Encounter is a new 2021 drama thriller that is directed by Michael Pearce and written by Pearce and Joe Barton. Octavia Spencer, Dash Mihok, Lucian-River Chauhan, Riz Ahmed, Janina Gavankar, Rory Cochrane, and Aditya Geddada are among the cast members. On September 3, 2021, it made its world debut at the 48th Telluride Film Festival. The movie was released in a limited edition on Amazon on December 3, 2021, before the movie became available on the OTT platform of Prime Video on December 10, 2021.
ENCOUNTER- A REVIEW
It has to be said that Amazon Prime’s Encounter, starring Riz Ahmed, is an impressively unclassifiable film. The first 40 minutes or so appear and sound like a modern update on the alien invasion subgenre: The Thing, and Invasion of the Body Snatchers, and so on. Given the horrors of the last two years, the opening montage, a molecular-level blow-by-blow sequence of an insect piercing the skin, is deeply unsettling viewing. The music, the constant buzz of insect sounds, everything contributes to an atmosphere of pervasive paranoia.
And Riz Ahmed is as excellent as Malik Khan, an ex-Marine who seems to be acting on top-secret orders while he is on a mission to eradicate the alien parasite that has spread across the planet. Also, he advertises the alien-invasion paranoia, by snapping an insect with a Bible in the opening scene to cover repellent to his naked torso in an exaggerated manner, a kind to deodorant commercials.
But, before Khan’s paranoia and military purpose are put to use in the war against aliens, he takes his children Jay and Bobby played by Lucian-River Chauhan and Aditya Geddada on a road trip away from his ex-wife Piya that is played by Janina Gavankar. He truly believes that he is his children’s best hope of survival.
This is where Encounter reveals its true nature: a deeply personal family drama with all the trappings of a good old-fashioned sci-fi adventure. The plot revolves around a family—a troubled father and his two precocious sons—and how they react to the threat of an impending apocalypse in very different ways. In that sense, the first 40-odd minutes of the movie are similar to, say, the signs of M. Night Shyamalan, another ‘boxed-in’, largely indoors narrative in which a traumatised family is forced to face their fault lines in the face of an alien invasion.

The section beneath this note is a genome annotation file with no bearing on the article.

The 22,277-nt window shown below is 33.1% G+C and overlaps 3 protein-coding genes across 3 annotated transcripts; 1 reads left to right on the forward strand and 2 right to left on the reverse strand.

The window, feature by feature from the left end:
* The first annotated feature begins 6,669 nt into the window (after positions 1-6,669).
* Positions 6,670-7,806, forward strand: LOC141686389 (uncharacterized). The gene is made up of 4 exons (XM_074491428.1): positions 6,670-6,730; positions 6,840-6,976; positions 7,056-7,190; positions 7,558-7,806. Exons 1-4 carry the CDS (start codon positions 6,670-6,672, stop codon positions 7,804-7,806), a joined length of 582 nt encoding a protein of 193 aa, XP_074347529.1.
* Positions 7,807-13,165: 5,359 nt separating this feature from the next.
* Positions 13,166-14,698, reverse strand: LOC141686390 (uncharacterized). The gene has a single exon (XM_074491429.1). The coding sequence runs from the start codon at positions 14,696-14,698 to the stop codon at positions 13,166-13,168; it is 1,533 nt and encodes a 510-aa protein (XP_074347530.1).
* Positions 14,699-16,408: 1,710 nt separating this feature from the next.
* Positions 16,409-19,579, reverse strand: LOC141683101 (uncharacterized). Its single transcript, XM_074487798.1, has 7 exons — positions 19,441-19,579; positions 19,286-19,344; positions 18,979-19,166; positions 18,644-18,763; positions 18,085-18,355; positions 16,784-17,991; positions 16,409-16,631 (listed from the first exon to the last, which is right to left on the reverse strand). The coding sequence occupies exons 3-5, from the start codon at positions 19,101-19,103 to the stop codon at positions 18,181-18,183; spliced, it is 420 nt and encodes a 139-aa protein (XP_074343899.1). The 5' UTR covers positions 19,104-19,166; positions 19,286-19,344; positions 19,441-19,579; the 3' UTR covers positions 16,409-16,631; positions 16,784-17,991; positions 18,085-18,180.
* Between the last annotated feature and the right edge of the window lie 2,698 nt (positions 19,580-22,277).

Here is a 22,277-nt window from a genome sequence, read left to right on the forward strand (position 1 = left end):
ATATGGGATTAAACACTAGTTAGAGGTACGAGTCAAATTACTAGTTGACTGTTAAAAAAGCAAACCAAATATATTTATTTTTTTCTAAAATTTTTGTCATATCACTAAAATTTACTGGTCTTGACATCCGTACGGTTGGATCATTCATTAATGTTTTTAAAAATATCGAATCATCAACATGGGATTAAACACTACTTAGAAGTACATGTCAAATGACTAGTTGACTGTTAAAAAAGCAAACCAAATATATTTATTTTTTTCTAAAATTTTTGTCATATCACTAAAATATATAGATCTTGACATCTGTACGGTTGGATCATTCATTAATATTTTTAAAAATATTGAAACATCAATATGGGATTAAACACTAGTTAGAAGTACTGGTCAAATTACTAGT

Unfortunately, Encounter’s second half, which is based on a dramatic (and undoubtedly controversial) plot twist, falls short of Signs and other classic alien invasion films. At the risk of giving too much away, let’s just say that Malik Khan isn’t a completely trustworthy narrator, despite his unwavering love and concern for his children. Riz Ahmed masterfully conveys his deteriorating mental state, with his twitches and tics becoming noticeably more pronounced as the story progresses.
Unfortunately for Encounter, the screenplay is unable to support its wildly shifting tone and the aforementioned mega-twist. By the end of the film, you’re left wondering if this could’ve been a minor classic rather than an amusing oddity.
Much of the amusement comes from Ahmed, who delivers another masterful performance as the haunted Malik Khan, cementing his growing reputation as one of Hollywood’s most versatile and unpredictable leading men. As Malik’s children, Lucian-River Chauhan and Aditya Geddada are also excellent. The scenes in the car where he interacts with them have a strange, poignant quality to them. He makes fun of them, calls them ‘dudes,’ and invents ‘games’ like Get to the Car as Fast as Human Possible to distract them from the fact that the cops are after them.
Add to that the undeniable resonance of seeing a Muslim protagonist grapple with the idea that his military service does little to combat the racism he inevitably encounters (even as he fights the ultimate Other, an enemy who may end up destroying humanity). It’s a metaphor that threatens to be too obvious at times, but Ahmed’s performance drives it home. Octavia Spencer, on the other hand, is oddly wasted in a shallow, exposition-heavy role as Khan’s parole officer. Due to the film’s brutal editing and slow narrative pace, Janina Gavankar’s Piya also feels underdone.
Despite its stumbling second half, Encounter is a good film on the whole. It’s a refreshing change from the paint-by-numbers sci-fi capers with Joss Whedon-Lite wisecracks that consume the majority of the runtime. In the end, it aims for one genre too many. Encounter, at its best, is an intriguing document of the twenty-first century’s preoccupation having the themes of conspiracy, contagion and paranoia.